Today, I introduced an activity to help my senior students notice the differences between lines and values. I had been sifting through Clara Lieu’s playlist, “How to Draw a Portrait with Charcoal & Cross-Hatching” and thought that Clara’s tip to begin a drawing by coating it in a layer of charcoal was a great idea. Her reasoning that it took the pressure off was excellent: a blank white page can indeed be very intimidating!
Alas, most of my students didn’t enjoy the activity. Of the 12 students who were in class (some were attending a meeting), maybe 2 or 3 admitted that they enjoyed what they were doing and were quite happy to share their work with me.
Did this hurt my feelings? Did I worry that they might not learn how to use this particular skill? Did I cringe when I saw some exercises tossed in the garbage bin?
This activity wasn’t accompanied by any sort of evaluation or anxiety. It was an activity. A way for students to see what it was like to work with a material. Without pressure. Without an expectation that they needed to get better next time.
This was my way to share an option with them, to see how they liked it. That’s it. If they like it, great. Perhaps this may be the start of a new exploration for them; a way to share the way they see things. Maybe this is a way they can further refine the skills they want to acquire. But maybe it isn’t.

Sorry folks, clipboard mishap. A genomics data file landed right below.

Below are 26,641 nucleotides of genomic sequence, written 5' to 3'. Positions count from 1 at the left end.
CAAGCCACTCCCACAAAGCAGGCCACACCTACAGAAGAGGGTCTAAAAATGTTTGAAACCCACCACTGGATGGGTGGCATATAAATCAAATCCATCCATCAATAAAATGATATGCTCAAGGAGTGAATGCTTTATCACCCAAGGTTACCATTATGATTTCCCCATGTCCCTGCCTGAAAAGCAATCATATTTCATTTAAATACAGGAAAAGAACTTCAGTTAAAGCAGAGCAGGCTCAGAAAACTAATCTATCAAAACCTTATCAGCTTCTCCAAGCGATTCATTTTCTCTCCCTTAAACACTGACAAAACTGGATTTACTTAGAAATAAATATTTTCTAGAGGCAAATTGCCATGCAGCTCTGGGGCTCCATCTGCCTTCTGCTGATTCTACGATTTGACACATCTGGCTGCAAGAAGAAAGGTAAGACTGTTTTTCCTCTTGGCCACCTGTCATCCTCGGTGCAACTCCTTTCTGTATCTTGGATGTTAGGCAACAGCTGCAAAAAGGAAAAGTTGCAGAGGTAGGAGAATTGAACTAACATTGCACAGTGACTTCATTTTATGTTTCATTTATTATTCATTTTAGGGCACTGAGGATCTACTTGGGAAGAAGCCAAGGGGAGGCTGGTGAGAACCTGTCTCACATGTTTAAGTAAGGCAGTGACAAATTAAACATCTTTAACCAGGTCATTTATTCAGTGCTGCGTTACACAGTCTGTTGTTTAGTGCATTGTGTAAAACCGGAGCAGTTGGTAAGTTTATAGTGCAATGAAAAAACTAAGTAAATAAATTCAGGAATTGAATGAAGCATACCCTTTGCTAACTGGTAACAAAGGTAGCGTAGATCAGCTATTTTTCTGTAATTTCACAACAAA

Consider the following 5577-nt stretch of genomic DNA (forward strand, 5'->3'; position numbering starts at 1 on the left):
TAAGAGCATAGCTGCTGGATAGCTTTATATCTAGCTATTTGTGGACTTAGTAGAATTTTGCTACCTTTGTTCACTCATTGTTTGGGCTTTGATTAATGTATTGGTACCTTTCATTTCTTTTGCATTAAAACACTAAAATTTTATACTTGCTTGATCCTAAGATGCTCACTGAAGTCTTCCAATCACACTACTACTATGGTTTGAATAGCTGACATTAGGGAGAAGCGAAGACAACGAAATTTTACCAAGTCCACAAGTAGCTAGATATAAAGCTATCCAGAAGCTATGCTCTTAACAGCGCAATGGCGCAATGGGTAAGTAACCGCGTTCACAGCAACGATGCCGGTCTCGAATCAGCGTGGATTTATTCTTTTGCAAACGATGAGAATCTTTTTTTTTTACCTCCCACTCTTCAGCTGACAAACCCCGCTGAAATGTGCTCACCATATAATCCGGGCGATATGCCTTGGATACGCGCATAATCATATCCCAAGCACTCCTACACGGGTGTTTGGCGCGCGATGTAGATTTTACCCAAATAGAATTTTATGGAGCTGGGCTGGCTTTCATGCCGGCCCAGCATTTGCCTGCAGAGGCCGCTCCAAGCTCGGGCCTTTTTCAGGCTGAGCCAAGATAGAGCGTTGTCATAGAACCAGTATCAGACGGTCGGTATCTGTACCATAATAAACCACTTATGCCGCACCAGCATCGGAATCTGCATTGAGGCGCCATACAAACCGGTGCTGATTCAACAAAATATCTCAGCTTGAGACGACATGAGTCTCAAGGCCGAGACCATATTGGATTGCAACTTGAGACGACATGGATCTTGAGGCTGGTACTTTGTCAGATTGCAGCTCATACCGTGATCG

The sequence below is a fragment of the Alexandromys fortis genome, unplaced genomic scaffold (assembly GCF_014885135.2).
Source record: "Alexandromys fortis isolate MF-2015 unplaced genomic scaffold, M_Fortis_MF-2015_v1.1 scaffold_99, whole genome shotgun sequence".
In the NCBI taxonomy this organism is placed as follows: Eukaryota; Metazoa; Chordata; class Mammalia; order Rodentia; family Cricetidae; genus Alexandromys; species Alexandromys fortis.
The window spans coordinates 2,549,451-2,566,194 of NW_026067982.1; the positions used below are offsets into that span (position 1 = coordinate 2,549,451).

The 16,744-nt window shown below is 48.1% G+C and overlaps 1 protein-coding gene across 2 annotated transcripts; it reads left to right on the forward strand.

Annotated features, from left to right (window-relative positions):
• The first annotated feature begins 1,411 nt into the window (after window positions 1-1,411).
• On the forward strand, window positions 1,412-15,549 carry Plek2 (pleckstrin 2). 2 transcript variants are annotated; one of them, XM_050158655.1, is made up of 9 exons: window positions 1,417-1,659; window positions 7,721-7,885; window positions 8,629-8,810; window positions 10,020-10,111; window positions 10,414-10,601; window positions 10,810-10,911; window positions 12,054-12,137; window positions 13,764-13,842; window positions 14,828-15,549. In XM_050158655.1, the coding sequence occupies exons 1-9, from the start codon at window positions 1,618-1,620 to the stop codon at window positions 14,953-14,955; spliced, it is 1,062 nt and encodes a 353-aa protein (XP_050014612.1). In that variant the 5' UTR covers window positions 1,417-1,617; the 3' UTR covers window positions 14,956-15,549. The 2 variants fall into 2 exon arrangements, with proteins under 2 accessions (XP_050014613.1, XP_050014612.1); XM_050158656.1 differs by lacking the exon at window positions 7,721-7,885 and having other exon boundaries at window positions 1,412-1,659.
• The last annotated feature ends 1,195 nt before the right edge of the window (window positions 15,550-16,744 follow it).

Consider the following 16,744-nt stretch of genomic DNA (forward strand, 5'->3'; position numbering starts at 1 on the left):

You know what gave me a sense of peace about the whole experience? Knowing that one of my students dug up some very thin tree roots this weekend just so that he could strip them of their outer layer and find a way to work with them throughout the semester, connecting him to the land that he loves. Sharing a conversation with a student who is hoping to use a program to help him learn about architecture. Exploring how-to videos with a student who is hoping to become a better photographer so we both need to learn more about aperture, ISO and shutter speed. Sitting next to a student, mesmerized as I watched her practice calligraphy on magazine images because of her passion for literature. Glimpsing at an independent student who rummages for wooden frames and stretches her own canvases so she can continue to paint.
I have a lot of learning ahead of me. Thankfully most of my students forgive me for my faults while we try to figure out a lot of things together. Their interests, abilities and hopes are the focus of this year’s curriculum, and I am merely the person helping them as they sort through their thinking, explore their curiosities, share ideas with others and develop as artists.